EXPLORING KOREA: Jebudo, Getaway for Seoulites

by Jimalee Sowell, 16/10/2008


Jebudo, a small island near Incheon, is a popular place to get away from the city for the weekend and let off some steam. When we got there on Friday evening, there were already lots of fireworks, parties, and games going on. Most of the visitors to Jebudo seemed to belong to groups, either groups of friends or organized groups from schools and companies. Jebudo is like the answer to indoor camping for Seoulites, and because of all the festivities, the island is not particularly quiet until the wee hours of the morning.

The main economy on Jebudo is tourism. This made me wonder what the local residents think of their home being turned into a giant party every weekend, but they seem to tolerate it quite well, knowing how much money the visitors were bringing to the island and that the weekdays provide some respite from the lively weekends.

Eating
Before leaving for Jebudo we were advised by several Koreans to take along some food, which we found rather puzzling. “Food. Why? They must eat on Jebudo, right?” Unfortunately, we didn’t heed the warnings and later regretted that choice when we found that nearly every restaurant on Jebudo serves the same menu of rather pricey fish specialties and kalguksoo (knife noodles). All we could find in the way of restaurants beyond seafood places were a few hotdog stands, and though there are a few supermarkets, they are only stocked with a few basic items. So if you don’t want to have seafood for breakfast, lunch, and dinner, take along some provisions. Most rooms are equipped with cooking facilities.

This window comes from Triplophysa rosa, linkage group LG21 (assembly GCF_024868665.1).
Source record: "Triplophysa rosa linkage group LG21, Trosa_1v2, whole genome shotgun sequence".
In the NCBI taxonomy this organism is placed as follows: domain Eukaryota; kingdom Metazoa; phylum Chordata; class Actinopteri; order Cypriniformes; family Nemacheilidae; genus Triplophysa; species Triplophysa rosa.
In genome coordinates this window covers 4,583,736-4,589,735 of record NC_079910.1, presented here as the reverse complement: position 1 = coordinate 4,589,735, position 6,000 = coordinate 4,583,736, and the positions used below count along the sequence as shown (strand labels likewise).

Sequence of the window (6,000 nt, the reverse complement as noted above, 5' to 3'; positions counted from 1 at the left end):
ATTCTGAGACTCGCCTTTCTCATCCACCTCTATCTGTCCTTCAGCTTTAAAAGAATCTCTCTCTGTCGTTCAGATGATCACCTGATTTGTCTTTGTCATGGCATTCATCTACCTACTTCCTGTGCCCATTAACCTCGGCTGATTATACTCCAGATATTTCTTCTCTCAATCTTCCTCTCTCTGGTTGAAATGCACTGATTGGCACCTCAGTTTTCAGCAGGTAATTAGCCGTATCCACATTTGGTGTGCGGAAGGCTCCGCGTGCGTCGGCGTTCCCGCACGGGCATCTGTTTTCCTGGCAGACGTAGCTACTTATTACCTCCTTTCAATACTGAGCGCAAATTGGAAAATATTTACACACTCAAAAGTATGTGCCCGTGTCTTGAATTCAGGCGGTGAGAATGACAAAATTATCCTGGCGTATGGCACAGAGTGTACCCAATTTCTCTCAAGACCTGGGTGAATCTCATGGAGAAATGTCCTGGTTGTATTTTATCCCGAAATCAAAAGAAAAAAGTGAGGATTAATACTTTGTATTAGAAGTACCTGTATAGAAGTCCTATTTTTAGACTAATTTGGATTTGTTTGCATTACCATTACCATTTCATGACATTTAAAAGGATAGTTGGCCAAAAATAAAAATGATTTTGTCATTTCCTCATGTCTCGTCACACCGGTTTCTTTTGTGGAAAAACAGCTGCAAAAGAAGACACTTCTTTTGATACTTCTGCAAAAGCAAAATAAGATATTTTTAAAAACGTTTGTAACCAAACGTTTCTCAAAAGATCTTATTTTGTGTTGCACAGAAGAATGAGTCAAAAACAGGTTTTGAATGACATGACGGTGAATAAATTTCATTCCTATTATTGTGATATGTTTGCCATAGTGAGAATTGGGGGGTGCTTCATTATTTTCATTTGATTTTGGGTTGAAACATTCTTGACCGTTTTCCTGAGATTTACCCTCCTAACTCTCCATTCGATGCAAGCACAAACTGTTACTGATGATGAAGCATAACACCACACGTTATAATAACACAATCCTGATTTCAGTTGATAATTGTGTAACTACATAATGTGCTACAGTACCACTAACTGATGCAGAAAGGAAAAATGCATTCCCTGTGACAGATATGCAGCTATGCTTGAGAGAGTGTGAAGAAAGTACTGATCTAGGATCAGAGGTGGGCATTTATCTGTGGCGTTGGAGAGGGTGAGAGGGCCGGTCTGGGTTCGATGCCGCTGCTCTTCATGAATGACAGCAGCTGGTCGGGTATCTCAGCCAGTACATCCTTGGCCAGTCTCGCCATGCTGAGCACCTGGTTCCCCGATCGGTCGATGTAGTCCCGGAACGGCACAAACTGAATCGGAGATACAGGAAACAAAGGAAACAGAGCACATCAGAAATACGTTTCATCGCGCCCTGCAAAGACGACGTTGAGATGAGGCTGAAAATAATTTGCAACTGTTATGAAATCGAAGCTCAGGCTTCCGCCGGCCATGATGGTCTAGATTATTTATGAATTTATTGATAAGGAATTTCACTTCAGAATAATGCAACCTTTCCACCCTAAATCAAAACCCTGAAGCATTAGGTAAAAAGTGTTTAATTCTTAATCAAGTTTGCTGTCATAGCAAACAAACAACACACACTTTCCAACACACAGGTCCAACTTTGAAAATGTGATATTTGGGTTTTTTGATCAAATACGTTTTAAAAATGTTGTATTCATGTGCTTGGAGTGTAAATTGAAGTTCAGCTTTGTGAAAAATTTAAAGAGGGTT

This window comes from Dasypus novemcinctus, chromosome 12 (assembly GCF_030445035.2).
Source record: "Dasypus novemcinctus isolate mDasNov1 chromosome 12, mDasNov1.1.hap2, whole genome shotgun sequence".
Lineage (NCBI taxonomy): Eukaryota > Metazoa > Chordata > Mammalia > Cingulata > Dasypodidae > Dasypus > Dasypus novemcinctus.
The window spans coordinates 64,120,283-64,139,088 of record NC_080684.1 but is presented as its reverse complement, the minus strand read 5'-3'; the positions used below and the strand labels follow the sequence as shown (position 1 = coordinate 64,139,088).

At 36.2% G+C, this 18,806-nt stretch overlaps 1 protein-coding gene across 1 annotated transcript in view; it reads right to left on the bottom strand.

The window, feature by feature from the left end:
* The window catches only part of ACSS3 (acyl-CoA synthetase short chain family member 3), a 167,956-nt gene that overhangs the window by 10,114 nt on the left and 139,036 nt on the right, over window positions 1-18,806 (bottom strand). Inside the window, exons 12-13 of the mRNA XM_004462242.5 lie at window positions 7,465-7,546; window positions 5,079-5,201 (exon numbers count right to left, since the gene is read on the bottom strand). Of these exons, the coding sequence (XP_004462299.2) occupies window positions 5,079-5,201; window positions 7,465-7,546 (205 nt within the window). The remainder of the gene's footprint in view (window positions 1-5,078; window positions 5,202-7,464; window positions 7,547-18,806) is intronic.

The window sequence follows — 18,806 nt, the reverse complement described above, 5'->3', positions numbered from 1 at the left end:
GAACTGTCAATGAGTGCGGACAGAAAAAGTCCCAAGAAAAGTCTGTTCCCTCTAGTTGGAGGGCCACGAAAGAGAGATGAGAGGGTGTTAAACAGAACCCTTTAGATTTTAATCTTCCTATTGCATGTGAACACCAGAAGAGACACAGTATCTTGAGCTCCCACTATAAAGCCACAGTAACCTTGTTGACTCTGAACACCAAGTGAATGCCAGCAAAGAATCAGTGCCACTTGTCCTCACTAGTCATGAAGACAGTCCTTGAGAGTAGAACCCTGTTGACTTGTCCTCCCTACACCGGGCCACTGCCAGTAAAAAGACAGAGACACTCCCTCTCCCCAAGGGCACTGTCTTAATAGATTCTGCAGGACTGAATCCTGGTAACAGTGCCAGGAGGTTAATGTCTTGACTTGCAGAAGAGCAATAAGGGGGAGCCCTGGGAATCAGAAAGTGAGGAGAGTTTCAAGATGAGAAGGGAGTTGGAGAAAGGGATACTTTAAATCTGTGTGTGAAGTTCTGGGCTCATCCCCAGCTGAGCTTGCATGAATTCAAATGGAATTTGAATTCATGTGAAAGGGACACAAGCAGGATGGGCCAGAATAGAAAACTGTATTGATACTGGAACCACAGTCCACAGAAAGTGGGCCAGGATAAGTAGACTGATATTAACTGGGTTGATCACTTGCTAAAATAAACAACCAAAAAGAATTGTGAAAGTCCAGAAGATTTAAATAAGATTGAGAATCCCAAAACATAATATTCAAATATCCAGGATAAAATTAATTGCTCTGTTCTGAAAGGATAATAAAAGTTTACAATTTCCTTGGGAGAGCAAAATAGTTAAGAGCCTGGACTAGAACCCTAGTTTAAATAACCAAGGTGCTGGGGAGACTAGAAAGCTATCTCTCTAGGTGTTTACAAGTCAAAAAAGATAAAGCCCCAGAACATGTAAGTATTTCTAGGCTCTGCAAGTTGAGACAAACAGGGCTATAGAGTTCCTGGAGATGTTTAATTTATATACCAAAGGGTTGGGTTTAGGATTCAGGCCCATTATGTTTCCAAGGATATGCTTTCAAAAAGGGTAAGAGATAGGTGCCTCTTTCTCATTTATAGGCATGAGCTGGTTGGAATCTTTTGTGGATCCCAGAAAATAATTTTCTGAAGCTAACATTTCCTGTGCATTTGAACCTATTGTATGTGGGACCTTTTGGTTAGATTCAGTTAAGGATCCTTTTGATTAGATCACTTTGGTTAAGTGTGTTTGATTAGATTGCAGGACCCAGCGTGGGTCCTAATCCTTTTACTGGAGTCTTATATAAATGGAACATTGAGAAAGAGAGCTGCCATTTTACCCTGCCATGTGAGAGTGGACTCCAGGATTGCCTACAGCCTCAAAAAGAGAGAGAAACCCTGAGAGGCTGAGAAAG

Accommodation
Finding a place to stay on Jebudo should pose no problem, as there are numerous  minbaks, pensions, and condominiums and a couple of hotels on Jebudo. We stayed at Bada Poong Gyoung Pension (바다풍경펜션), and I highly recommend it. I’m not joking when I say that it is the best place I’ve stayed in Korea while traveling. Bada Poong Gyoung Pension is newly-built and as such is fresh and clean and sports a luxurious plasma TV. Surprisingly, too, the rates at Bada Poong Gyoung Pension are quite reasonable. Call 031-366-7778 to make reservations. As for Mr. Seo, Soon Seok (서순석).

What to do on Jebudo
Besides eating seafood, shooting off fireworks, and partaking in regular beach activities,  what can you do on Jebudo? Well, Jebudo is the perfect place for a long walk—either along the beach or through one of the island’s hiking trails. If  you’re not up for a long walk, riding mini rental motorbikes is a fun way to check out the island. There’s also a small—miniature, actually—amusement park with rides a few rides and games. If you’d like to get your own shellfish for dinner, you can join the locals in digging up clams when the tide is low. Jebudo is also a great place to watch the sun set.

How to get there
One of the great things about Jebudo is that it is relatively easy to get to from Seoul, and because all you need is the subway and local busses, the travel to Jebudo is also relatively cheap. From Geumjeong Station (line 1), take bus 330 to the last stop. Then, get off and wait for the Jebudo bus. You’ll know it when you see it. It’s brightly painted with inviting sea creatures and plants. It is also possible to walk across the causeway, but perhaps not much fun if you have a lot to carry. Before leaving for Jebudo, you need to know that timing is important. In the middle of the day, the tide comes in, the causeway to Jebudo is impassable. Of course, the time of the tide changes daily, but as a rough guide, the causeway is usually passable from 7:00 a.m. to 11:30 a.m. and from 7:00 to 1:00 p.m. 

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